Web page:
Alpha is out!
Many of us grew up with the idea that it was mandatory to be “alpha” to our dogs and two moves were particularly important in order to maintain that role: scruff shakes and alpha rolls. In the process many a gentle canine friend was frightened beyond words and a whole lot of people got bitten by dogs that felt things had gotten out of control and the dog needed to fight for its life.
A scruff shake, for those who never learned such heinous training procedures, means to grab a dog on either side of the neck, lift her until her front feet are barely (if at all!) touching the ground, lean over her and read her the riot act. Alpha rolls meant to slam a dog down on his side or back and pin him there. People were misguided in believing that these procedures mimicked how canines maintain order in the pack. Wrong! It doesn’t happen that way at all.
Dogs often demonstrate submissiveness and maybe even respect to a higher ranking individual by putting themselves on their side, tails often tucked between the legs and they may even urinate. A higher ranking dog will often stand over the dog with an attitude of: You got THAT right! And that ends it.
The kinds of things that people believed (And most trainers still teach this way!) justified such abusive treatments included not obeying a command, resource guarding, food stealing, etc. Complete obedience and total compliance was the way to go.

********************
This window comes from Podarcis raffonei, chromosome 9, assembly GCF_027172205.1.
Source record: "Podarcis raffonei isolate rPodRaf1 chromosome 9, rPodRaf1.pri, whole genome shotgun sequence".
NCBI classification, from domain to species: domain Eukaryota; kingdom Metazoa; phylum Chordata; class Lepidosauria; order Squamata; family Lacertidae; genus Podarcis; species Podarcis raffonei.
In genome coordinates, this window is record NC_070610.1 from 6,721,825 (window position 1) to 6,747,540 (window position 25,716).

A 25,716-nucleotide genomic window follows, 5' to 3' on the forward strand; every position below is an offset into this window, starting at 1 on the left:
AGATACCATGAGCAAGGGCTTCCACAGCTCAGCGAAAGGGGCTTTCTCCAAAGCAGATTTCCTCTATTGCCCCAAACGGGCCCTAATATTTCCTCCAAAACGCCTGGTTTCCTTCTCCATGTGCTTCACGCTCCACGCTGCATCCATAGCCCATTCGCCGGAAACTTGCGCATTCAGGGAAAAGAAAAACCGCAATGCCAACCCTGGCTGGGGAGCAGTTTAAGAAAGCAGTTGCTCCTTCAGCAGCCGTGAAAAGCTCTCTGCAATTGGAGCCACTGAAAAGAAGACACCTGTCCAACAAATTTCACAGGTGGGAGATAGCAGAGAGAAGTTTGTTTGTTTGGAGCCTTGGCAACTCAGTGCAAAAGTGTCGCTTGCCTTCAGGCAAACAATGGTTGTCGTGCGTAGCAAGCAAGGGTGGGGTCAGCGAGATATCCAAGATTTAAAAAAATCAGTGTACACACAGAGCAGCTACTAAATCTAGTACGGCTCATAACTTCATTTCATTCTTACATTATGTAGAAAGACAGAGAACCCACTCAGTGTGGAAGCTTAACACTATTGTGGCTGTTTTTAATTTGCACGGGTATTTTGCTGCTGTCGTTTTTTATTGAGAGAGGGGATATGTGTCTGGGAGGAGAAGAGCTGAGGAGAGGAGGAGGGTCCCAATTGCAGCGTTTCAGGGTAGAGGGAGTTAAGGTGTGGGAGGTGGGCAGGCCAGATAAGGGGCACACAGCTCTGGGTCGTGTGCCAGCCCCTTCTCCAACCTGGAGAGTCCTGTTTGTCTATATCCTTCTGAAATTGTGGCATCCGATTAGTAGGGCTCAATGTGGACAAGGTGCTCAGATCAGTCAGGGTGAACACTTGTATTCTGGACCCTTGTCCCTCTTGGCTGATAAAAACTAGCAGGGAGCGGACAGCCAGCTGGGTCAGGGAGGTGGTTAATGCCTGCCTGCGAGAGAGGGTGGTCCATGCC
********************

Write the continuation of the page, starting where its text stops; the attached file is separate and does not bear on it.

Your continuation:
New, humane methods include changing how we think about the dogs. Rather than saying we want them to obey a command we give cues for the behaviors we have carefully taught and reward their successes. We are leaders – not dictators. Dogs are truly social creatures but not true pack animals - they do not work together to get food nor do they work together to care for young. So if we are to lead that puts some responsibility on us to understand how the dogs see the world. For example, a dog that has only been taught to sit, lie down, and stay on cue in the house is not likely to understand the cues for those exercises outside of the house! True.
So, if you have only worked in the house or garden, step out onto the street and say: Rover, sit!, and Rover does not do it that is not insubordination. We learn a bit differently than dogs do. We could pull that off because we generalize more easily. Dogs have to be taught to sit under different conditions and the more distracting the situation the longer it takes to get the behavior on cue. The bright side is that the more you teach and the more varied the conditions the better the dog gets at generalizing. Never will be at our level but it can get pretty good.
Punishing a dog for something it has not learned how to do is cruel, to say the least.
Be a teacher. Be a leader. Learn how to understand your dog and forget the alpha nonsense.